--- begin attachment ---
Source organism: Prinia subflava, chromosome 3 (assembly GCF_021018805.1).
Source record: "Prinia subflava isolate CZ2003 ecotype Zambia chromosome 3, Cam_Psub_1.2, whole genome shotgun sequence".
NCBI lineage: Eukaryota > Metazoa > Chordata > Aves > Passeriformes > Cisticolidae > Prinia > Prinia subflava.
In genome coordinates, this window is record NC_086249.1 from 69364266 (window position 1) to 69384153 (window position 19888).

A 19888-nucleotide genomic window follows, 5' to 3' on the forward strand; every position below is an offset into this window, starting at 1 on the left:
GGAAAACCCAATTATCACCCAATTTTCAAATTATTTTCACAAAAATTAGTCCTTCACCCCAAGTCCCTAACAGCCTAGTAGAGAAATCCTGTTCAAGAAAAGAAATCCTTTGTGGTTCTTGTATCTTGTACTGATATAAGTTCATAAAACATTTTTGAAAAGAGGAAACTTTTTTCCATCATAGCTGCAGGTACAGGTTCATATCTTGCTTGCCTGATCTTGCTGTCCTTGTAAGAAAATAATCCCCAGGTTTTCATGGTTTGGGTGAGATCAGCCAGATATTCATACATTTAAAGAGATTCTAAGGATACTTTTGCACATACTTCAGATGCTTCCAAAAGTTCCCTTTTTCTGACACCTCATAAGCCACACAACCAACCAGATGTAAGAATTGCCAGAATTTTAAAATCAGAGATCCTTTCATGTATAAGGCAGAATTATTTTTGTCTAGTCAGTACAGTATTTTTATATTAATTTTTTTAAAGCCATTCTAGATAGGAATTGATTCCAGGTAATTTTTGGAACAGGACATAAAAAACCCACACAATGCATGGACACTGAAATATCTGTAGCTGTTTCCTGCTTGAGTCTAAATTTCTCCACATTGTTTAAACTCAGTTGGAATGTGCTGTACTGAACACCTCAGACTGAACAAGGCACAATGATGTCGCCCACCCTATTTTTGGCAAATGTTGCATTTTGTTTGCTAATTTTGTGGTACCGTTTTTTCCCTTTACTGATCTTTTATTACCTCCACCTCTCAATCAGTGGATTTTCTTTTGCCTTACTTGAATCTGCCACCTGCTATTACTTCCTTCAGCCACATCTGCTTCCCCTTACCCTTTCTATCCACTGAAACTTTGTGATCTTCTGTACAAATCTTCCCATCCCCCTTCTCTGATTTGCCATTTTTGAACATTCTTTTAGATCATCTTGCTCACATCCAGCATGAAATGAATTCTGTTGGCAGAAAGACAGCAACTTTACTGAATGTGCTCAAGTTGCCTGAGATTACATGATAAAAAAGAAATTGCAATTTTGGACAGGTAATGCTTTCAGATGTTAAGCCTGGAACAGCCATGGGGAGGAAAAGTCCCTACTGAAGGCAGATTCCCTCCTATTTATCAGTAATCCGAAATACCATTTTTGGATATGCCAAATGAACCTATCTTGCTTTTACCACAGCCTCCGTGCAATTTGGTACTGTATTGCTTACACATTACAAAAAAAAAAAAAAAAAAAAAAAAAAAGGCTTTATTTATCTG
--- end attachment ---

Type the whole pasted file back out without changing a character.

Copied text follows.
Source organism: Prinia subflava, chromosome 3 (assembly GCF_021018805.1).
Source record: "Prinia subflava isolate CZ2003 ecotype Zambia chromosome 3, Cam_Psub_1.2, whole genome shotgun sequence".
NCBI lineage: Eukaryota > Metazoa > Chordata > Aves > Passeriformes > Cisticolidae > Prinia > Prinia subflava.
In genome coordinates, this window is record NC_086249.1 from 69364266 (window position 1) to 69384153 (window position 19888).

A 19888-nucleotide genomic window follows, 5' to 3' on the forward strand; every position below is an offset into this window, starting at 1 on the left:
GGAAAACCCAATTATCACCCAATTTTCAAATTATTTTCACAAAAATTAGTCCTTCACCCCAAGTCCCTAACAGCCTAGTAGAGAAATCCTGTTCAAGAAAAGAAATCCTTTGTGGTTCTTGTATCTTGTACTGATATAAGTTCATAAAACATTTTTGAAAAGAGGAAACTTTTTTCCATCATAGCTGCAGGTACAGGTTCATATCTTGCTTGCCTGATCTTGCTGTCCTTGTAAGAAAATAATCCCCAGGTTTTCATGGTTTGGGTGAGATCAGCCAGATATTCATACATTTAAAGAGATTCTAAGGATACTTTTGCACATACTTCAGATGCTTCCAAAAGTTCCCTTTTTCTGACACCTCATAAGCCACACAACCAACCAGATGTAAGAATTGCCAGAATTTTAAAATCAGAGATCCTTTCATGTATAAGGCAGAATTATTTTTGTCTAGTCAGTACAGTATTTTTATATTAATTTTTTTAAAGCCATTCTAGATAGGAATTGATTCCAGGTAATTTTTGGAACAGGACATAAAAAACCCACACAATGCATGGACACTGAAATATCTGTAGCTGTTTCCTGCTTGAGTCTAAATTTCTCCACATTGTTTAAACTCAGTTGGAATGTGCTGTACTGAACACCTCAGACTGAACAAGGCACAATGATGTCGCCCACCCTATTTTTGGCAAATGTTGCATTTTGTTTGCTAATTTTGTGGTACCGTTTTTTCCCTTTACTGATCTTTTATTACCTCCACCTCTCAATCAGTGGATTTTCTTTTGCCTTACTTGAATCTGCCACCTGCTATTACTTCCTTCAGCCACATCTGCTTCCCCTTACCCTTTCTATCCACTGAAACTTTGTGATCTTCTGTACAAATCTTCCCATCCCCCTTCTCTGATTTGCCATTTTTGAACATTCTTTTAGATCATCTTGCTCACATCCAGCATGAAATGAATTCTGTTGGCAGAAAGACAGCAACTTTACTGAATGTGCTCAAGTTGCCTGAGATTACATGATAAAAAAGAAATTGCAATTTTGGACAGGTAATGCTTTCAGATGTTAAGCCTGGAACAGCCATGGGGAGGAAAAGTCCCTACTGAAGGCAGATTCCCTCCTATTTATCAGTAATCCGAAATACCATTTTTGGATATGCCAAATGAACCTATCTTGCTTTTACCACAGCCTCCGTGCAATTTGGTACTGTATTGCTTACACATTACAAAAAAAAAAAAAAAAAAAAAAAAAAAGGCTTTATTTATCTG